Hrvoje Niksic <hniksic(a)srce.hr> writes:
> Would it be difficult to have a separate "unsigned integer
> That could still go up to 2^30-1.
That type would have to be an lrecord. Draw your own conclusion.
No. In that case I want unsigned integers to be the "primitive type"
and would I want normal integers to be an lrecord. Buffer positions
could then still be represented by that new "unsigned integer
type". With an lrecord lisp type you could have 32-bit integers.
I am not even sure I want the lisp code to see the distinction.
Maybe (probably?) such a thing will be extremely ugly to implement, I
don't know. Maybe an even better idea would be to this for
No "scheme" will buy you 31-bit integers except the current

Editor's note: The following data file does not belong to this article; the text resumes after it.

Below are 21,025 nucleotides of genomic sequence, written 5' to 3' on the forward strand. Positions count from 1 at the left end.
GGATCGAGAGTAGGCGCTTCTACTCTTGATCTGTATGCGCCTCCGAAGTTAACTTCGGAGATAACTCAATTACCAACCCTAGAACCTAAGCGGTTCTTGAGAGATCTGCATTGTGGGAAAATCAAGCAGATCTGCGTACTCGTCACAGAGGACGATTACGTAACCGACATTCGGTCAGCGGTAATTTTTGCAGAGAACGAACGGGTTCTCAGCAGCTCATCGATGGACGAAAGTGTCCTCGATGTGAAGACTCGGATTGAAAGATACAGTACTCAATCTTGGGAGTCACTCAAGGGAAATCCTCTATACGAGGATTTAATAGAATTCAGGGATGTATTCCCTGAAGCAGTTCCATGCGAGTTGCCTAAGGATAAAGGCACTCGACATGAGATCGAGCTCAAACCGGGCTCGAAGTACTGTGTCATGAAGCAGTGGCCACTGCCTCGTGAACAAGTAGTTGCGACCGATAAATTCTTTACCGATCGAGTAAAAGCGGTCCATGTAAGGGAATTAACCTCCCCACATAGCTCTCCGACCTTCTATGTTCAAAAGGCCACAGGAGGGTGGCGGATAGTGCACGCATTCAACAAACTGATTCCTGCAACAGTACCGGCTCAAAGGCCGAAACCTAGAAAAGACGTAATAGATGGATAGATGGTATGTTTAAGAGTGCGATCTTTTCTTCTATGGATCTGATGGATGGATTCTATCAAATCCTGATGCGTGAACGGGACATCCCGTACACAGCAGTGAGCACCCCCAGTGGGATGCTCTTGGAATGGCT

bignums. And bignums are hard.
lrecord integers. Of course you could also argue for lrecord chars,
presumably the actual value of chars will not be used that often,
presumably less then integers. Did anybody ever do profiling on this?
Maybe putting characters in lrecords for Mule is the way to go.
Maybe even with the ugly small-character/big-character thing I reposed
for unsigned/signed integers above.
I think it is less of a crime if the internal representation of stuff
changes depending on the Mule switch without changing any lisp visual
> Because I think editing a 1 Gbyte buffer in a Mule XEmacs will
> slow that it doesn't matter much anyway.
Have you tried it? I have tried 600M buffers, and things worked
reasonably fast -- i.e. slow as hell, but workable in case of
Ok we do better as I thought then.
I still don't understand your remark about O(n^2) operations,
I thought some operations on mule buffers become O(n^2)? Or am I
confusing things here.
I am not a fan limiting the integer range and I hope some other
solution can be found but if really makes implementing that much
easier I won't loose any sleep over it.